A dramatic increase in use of mobile phones and the Internet; plunging prices of computing and mobile internet devices; the increasing prevalence of social media: these are some of the rapid changes seen in the information and communication technology (ICT) sector over the last decade.
The World Bank Group’s new strategy for the ICT sector for the period 2012-2015 reflects this new context. It aims to help developing countries use ICT to transform delivery of basic services, drive innovations and productivity gains, and improve competitiveness.
“Information and communication technologies can help reduce poverty, boost economic growth, and improve accountability and governance,” explains World Bank Vice President for Sustainable Development Rachel Kyte.
The World Bank Group’s new strategy will help our client countries take advantage of the opportunities that ICT offers across all sectors of the economy, drawing on our unique expertise in public-private partnerships in the ICT sector.”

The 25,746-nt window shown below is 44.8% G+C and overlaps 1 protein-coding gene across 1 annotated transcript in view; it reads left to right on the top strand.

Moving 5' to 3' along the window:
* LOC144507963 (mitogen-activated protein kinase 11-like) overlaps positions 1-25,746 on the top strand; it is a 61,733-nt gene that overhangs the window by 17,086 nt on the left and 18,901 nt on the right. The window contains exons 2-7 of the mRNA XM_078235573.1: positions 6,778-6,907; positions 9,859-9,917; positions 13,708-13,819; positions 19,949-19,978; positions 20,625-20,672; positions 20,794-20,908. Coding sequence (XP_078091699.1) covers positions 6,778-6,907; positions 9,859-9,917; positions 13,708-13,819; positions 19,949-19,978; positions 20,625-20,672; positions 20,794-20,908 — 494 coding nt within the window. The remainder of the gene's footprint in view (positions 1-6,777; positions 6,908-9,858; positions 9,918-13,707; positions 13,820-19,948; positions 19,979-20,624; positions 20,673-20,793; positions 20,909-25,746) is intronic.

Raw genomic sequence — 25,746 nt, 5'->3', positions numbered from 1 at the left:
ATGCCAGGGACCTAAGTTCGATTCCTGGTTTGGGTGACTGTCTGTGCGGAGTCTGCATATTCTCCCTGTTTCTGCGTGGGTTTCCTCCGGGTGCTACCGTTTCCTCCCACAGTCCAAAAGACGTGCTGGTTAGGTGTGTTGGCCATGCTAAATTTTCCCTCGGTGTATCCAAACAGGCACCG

Working with client countries
The new strategy builds on the Bank Group’s experience working with client countries on ICT sector reforms, infrastructure development, and electronic government:
- Over the 2000s, Bank support for ICT sector reforms helped attract an estimated $30 billion in private investment for mobile network infrastructure in the least developed countries. The International Finance Corporation (IFC)’s $2.3 billion in telecommunications infrastructure investments and the Multilateral Investment Guarantee Agency (MIGA)’s $550 million in political risk guarantees also supported private investment in mobile service providers in difficult and high-risk environments.
- Bank Group support for ICT applications has grown rapidly over the last decade, and over 70 percent of the 1,700 projects in the Bank’s active portfolio now have ICT components.
- Since 2007, the Bank Group has intensified its support for public-private partnerships for broadband and high-speed Internet, helping bring down retail prices and increasing the take-up of services, in some instances by a factor of 10.